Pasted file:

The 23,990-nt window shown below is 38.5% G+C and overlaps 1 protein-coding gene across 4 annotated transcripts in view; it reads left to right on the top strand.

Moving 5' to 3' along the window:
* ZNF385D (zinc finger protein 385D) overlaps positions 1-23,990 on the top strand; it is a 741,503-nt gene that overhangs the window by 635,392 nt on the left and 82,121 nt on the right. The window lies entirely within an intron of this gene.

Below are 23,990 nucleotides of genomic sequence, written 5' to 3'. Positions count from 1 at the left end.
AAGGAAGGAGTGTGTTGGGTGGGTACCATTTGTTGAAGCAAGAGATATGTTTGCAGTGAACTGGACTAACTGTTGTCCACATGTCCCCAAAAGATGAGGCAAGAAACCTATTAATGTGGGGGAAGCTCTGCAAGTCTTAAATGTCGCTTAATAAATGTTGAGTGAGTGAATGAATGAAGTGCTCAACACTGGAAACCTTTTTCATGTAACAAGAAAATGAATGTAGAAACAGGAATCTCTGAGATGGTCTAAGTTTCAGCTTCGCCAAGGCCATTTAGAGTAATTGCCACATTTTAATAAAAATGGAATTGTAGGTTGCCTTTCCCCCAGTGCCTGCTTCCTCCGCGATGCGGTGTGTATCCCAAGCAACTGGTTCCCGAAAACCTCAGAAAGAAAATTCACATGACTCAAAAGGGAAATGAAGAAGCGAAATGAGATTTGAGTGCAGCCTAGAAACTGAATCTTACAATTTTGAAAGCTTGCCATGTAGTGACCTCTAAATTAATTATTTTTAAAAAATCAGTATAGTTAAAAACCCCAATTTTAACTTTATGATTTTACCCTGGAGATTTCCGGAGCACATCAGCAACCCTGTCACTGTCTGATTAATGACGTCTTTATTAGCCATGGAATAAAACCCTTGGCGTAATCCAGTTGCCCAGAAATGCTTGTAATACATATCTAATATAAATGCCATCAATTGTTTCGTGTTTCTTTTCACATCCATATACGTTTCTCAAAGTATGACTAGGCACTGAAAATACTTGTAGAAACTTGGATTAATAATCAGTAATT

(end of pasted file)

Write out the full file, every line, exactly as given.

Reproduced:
The 23,990-nt window shown below is 38.5% G+C and overlaps 1 protein-coding gene across 4 annotated transcripts in view; it reads left to right on the top strand.

Moving 5' to 3' along the window:
* ZNF385D (zinc finger protein 385D) overlaps positions 1-23,990 on the top strand; it is a 741,503-nt gene that overhangs the window by 635,392 nt on the left and 82,121 nt on the right. The window lies entirely within an intron of this gene.

Below are 23,990 nucleotides of genomic sequence, written 5' to 3'. Positions count from 1 at the left end.
AAGGAAGGAGTGTGTTGGGTGGGTACCATTTGTTGAAGCAAGAGATATGTTTGCAGTGAACTGGACTAACTGTTGTCCACATGTCCCCAAAAGATGAGGCAAGAAACCTATTAATGTGGGGGAAGCTCTGCAAGTCTTAAATGTCGCTTAATAAATGTTGAGTGAGTGAATGAATGAAGTGCTCAACACTGGAAACCTTTTTCATGTAACAAGAAAATGAATGTAGAAACAGGAATCTCTGAGATGGTCTAAGTTTCAGCTTCGCCAAGGCCATTTAGAGTAATTGCCACATTTTAATAAAAATGGAATTGTAGGTTGCCTTTCCCCCAGTGCCTGCTTCCTCCGCGATGCGGTGTGTATCCCAAGCAACTGGTTCCCGAAAACCTCAGAAAGAAAATTCACATGACTCAAAAGGGAAATGAAGAAGCGAAATGAGATTTGAGTGCAGCCTAGAAACTGAATCTTACAATTTTGAAAGCTTGCCATGTAGTGACCTCTAAATTAATTATTTTTAAAAAATCAGTATAGTTAAAAACCCCAATTTTAACTTTATGATTTTACCCTGGAGATTTCCGGAGCACATCAGCAACCCTGTCACTGTCTGATTAATGACGTCTTTATTAGCCATGGAATAAAACCCTTGGCGTAATCCAGTTGCCCAGAAATGCTTGTAATACATATCTAATATAAATGCCATCAATTGTTTCGTGTTTCTTTTCACATCCATATACGTTTCTCAAAGTATGACTAGGCACTGAAAATACTTGTAGAAACTTGGATTAATAATCAGTAATT